“I wonder how many of you have pissed in the sink?” asks Garbus (Zach Grenier) in his additional role as narrator. Bruce (Alex Purcell) attempts to deliver the “bit” from which this is quoted. Throughout court proceedings, the comic stresses that context and appropriate delivery are necessary to understand intention, but is prevented from performing his act in court. “How do you police creativity?” he exclaims, exasperated.

Grenier brings both gravitas and compassion to the role. We perceive patience and restraint despite firm belief that Bruce is getting shafted by conservative, ill informed “justices.” Purcell is marvelous. The actor offers credible accent, physical attitude, and adroit timing with monologues. He’s palpably frustrated, exhausted and, against obvious odds, hopeful; performance moving.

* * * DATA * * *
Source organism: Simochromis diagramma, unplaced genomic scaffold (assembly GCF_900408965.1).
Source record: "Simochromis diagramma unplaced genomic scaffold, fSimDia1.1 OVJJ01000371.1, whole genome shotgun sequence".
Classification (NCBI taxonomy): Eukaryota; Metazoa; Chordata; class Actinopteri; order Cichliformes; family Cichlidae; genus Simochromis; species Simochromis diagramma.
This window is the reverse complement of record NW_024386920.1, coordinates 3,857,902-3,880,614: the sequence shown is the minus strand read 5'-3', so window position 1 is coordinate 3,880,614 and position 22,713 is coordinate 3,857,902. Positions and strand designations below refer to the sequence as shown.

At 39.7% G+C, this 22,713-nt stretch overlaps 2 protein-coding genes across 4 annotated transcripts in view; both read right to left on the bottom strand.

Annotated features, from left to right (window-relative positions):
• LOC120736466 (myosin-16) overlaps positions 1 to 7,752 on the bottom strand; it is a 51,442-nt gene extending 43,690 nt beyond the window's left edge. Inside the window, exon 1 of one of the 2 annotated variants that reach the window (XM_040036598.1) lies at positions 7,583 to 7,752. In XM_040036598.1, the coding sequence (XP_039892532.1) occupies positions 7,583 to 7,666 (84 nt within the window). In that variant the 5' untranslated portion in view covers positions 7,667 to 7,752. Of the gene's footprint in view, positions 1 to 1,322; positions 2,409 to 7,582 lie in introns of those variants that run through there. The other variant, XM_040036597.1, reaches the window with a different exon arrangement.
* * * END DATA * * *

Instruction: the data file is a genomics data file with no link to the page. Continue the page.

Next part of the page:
On the stand, key witness Ruhe (Michael Citriniti) presents excerpts from Bruce’s act – monotone, without frame of reference, and evidently changing some language. “Putz,” Bruce mutters from the sideline. “I assume that’s a liberal, leftist term,” the detective snaps. Shortly thereafter, when Ruhe wildly mispronounces “meshuga”, Bruce explains the term. Garbus notes “the judge is suddenly interested.” His observations add color and humanity to the play.

Prosecutor Richard Kuh (Larry Pine) encourages Ruhe to describe masturbatory gestures ostensibly made by Bruce onstage. It falls on deaf ears that not only does Bruce deny the actions (he’s frankly too smart to take the risk), but several others present at the time declare these never occurred. Citriniti and Pine are aptly infuriating. The  playwright chooses three pivotal witnesses to exemplify the case.